Simple Tips for Maintaining a Trencher

Learn the importance of sharp teeth, proper chain tension, tight bolts and more.

Ride-on or walk-behind, a trencher is the machine you need for digging a basic utility trench. But you can dig yourself into some downtime if you don’t maintain the machine.

Because trenchers rely on hydrostatics or hydraulics to produce torque, make sure you follow the necessary safety procedures and wear PPE when you do your daily inspection. As always, read the operator’s manual first.

Check the tires, fluids and gauges

Check the tire pressure. You’ll also want to torque the tire mounting bolts to the manufacturer’s specifications, since the stress caused by trenching does a good job of loosening them. Also check the levels of hydraulic fluids, engine oils and coolants, and look for leaks while you’re at it.

Eyeball the hydraulic hoses for weathering, damage or bulges that can lead to bursting under pressure. The trencher tail roller, pivot, pivot stub, auger bearings and auger sleeve require grease after 10 hours of work.

Start the engine and check each gauge. All temperatures and pressures should rise to and remain at normal levels. If you see any strange levels, shut down the trencher and use your company’s lock-out/tag-out procedure to remove the machine from service.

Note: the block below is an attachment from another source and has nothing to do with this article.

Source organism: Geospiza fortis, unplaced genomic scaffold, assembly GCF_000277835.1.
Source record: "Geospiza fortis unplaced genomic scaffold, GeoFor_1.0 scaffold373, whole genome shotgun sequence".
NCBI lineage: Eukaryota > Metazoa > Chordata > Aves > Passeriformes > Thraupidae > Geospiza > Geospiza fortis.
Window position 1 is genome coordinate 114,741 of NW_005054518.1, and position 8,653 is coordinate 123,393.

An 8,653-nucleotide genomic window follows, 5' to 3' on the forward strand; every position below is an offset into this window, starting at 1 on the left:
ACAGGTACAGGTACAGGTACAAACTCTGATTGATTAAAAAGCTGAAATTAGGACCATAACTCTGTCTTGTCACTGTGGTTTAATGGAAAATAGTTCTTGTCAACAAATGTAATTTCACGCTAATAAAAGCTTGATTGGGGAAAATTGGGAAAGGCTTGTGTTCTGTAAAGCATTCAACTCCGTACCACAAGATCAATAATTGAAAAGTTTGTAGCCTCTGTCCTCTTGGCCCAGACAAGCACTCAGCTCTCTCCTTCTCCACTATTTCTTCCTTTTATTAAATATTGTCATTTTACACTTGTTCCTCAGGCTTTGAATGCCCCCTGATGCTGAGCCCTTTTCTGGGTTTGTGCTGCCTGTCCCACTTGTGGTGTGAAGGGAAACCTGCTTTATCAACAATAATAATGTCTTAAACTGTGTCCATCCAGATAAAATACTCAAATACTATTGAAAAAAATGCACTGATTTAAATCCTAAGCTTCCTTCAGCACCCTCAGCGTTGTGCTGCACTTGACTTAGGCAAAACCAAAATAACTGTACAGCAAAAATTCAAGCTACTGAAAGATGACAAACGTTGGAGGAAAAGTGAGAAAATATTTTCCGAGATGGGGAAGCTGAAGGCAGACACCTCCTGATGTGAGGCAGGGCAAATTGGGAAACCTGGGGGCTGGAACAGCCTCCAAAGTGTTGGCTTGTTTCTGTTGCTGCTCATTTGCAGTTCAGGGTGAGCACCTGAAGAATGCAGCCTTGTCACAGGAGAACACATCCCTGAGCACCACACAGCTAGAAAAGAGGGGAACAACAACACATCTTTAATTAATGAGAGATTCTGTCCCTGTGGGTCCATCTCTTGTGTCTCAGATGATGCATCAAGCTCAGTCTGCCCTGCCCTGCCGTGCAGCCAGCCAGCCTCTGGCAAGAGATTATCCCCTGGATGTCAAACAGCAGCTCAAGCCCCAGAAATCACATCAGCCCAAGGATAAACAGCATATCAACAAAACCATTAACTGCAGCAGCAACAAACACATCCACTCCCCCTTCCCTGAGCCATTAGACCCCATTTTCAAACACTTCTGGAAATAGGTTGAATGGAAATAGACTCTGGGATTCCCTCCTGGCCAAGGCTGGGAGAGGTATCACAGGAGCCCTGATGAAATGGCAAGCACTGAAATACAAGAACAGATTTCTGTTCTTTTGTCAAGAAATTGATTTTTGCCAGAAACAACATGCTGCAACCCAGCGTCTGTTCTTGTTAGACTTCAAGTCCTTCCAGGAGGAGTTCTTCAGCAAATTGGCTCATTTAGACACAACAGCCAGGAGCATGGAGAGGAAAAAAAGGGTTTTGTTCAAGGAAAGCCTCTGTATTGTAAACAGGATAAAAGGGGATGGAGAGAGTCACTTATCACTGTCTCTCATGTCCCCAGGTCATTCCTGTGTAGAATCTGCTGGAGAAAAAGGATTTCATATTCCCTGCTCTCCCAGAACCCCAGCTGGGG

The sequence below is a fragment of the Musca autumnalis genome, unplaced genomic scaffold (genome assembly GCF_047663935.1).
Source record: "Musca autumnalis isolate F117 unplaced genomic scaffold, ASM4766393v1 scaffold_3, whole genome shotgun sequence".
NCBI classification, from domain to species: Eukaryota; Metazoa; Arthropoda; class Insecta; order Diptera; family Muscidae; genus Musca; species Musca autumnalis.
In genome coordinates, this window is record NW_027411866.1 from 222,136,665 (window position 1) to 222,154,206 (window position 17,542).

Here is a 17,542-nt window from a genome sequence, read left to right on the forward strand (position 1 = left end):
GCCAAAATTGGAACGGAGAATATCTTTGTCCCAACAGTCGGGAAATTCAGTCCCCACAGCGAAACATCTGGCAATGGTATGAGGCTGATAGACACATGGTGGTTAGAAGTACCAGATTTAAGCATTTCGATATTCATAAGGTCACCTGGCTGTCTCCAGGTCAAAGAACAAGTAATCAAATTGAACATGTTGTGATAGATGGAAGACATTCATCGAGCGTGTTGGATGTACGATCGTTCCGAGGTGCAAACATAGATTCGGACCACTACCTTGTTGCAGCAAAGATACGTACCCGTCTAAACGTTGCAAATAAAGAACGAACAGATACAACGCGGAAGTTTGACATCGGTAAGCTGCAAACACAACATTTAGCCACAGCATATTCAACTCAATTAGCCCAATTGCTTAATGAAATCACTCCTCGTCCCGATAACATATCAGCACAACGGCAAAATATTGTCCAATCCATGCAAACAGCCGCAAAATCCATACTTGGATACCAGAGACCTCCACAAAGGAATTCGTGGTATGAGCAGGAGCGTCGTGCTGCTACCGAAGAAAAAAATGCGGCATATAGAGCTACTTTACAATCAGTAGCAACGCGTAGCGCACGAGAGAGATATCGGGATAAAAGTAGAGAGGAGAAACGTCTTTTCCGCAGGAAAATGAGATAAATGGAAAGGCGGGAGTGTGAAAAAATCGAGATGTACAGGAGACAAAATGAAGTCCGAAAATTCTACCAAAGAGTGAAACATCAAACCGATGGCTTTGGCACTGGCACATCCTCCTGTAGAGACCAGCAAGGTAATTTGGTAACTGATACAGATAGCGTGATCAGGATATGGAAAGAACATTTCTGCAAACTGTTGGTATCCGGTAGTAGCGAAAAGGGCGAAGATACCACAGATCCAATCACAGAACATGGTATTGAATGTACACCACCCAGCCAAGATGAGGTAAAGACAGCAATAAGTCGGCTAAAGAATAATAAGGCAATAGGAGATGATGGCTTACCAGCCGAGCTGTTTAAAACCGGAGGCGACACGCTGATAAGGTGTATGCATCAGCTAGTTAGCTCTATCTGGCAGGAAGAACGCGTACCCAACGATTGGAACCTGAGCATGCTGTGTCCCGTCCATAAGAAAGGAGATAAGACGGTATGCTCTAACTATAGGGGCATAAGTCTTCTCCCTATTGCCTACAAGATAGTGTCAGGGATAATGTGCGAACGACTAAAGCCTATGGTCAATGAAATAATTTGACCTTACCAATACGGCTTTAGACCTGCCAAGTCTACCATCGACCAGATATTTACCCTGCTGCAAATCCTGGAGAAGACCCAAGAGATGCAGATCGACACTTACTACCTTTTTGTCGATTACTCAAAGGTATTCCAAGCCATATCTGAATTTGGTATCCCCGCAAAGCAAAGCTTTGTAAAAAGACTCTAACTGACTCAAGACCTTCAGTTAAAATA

Check teeth, chains and sprockets

Inspect the digging teeth, chains and sprockets for signs of wear. Digging teeth should be sharp. Worn teeth cause the trencher to work harder while placing higher shock loads on the chain and boom. Check that the face of each cutting edge is intact. 

A worn digging chain can jump off the sprockets or end roller and damage other parts of the digging system. If you find worn sprockets, maintain the system tolerance by replacing the chain when you replace the sprockets.

Check the chain tension; the correct tension will be specified in the operator’s manual. A too-tight chain causes premature wear on the rollers, booms and sprockets. A loose chain can hit the boom and eventually bind the tail roller.

Follow the manufacturer’s specifications for matching the digging teeth, sprockets and digging chain to your digging conditions.

How often should I perform a routine maintenance check?

Always use the oils and coolants recommended by the manufacturer. Most manufacturers specify maintenance checks at 10, 50, 100, 250 and 500 hours of operation.

 

John Ross has written about industrial, automotive and consumer technologies for 17 years.

Image Credit: Henryk Sadura / Shutterstock.com